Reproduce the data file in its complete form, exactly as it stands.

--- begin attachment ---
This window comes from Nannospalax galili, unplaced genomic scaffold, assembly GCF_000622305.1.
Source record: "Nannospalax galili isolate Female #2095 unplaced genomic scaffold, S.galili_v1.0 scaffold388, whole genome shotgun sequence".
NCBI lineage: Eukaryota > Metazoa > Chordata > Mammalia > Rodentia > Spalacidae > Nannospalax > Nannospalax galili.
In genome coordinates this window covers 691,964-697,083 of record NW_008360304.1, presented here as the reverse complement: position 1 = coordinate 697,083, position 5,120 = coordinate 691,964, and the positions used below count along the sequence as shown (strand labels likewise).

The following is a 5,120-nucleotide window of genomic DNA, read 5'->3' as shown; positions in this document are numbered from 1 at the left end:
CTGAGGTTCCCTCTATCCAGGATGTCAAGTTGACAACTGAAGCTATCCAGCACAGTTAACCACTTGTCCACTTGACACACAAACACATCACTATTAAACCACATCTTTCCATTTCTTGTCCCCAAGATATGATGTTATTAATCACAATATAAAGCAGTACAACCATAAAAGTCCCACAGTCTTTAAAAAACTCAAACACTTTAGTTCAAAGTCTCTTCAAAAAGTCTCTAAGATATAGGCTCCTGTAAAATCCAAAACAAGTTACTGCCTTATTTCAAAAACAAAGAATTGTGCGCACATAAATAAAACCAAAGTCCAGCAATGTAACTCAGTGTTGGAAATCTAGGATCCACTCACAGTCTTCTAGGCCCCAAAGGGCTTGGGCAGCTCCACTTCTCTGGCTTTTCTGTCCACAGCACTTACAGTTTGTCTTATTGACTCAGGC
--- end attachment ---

This window comes from Nannospalax galili, unplaced genomic scaffold, assembly GCF_000622305.1.
Source record: "Nannospalax galili isolate Female #2095 unplaced genomic scaffold, S.galili_v1.0 scaffold388, whole genome shotgun sequence".
NCBI lineage: Eukaryota > Metazoa > Chordata > Mammalia > Rodentia > Spalacidae > Nannospalax > Nannospalax galili.
In genome coordinates this window covers 691,964-697,083 of record NW_008360304.1, presented here as the reverse complement: position 1 = coordinate 697,083, position 5,120 = coordinate 691,964, and the positions used below count along the sequence as shown (strand labels likewise).

The following is a 5,120-nucleotide window of genomic DNA, read 5'->3' as shown; positions in this document are numbered from 1 at the left end:
CTGAGGTTCCCTCTATCCAGGATGTCAAGTTGACAACTGAAGCTATCCAGCACAGTTAACCACTTGTCCACTTGACACACAAACACATCACTATTAAACCACATCTTTCCATTTCTTGTCCCCAAGATATGATGTTATTAATCACAATATAAAGCAGTACAACCATAAAAGTCCCACAGTCTTTAAAAAACTCAAACACTTTAGTTCAAAGTCTCTTCAAAAAGTCTCTAAGATATAGGCTCCTGTAAAATCCAAAACAAGTTACTGCCTTATTTCAAAAACAAAGAATTGTGCGCACATAAATAAAACCAAAGTCCAGCAATGTAACTCAGTGTTGGAAATCTAGGATCCACTCACAGTCTTCTAGGCCCCAAAGGGCTTGGGCAGCTCCACTTCTCTGGCTTTTCTGTCCACAGCACTTACAGTTTGTCTTATTGACTCAGGC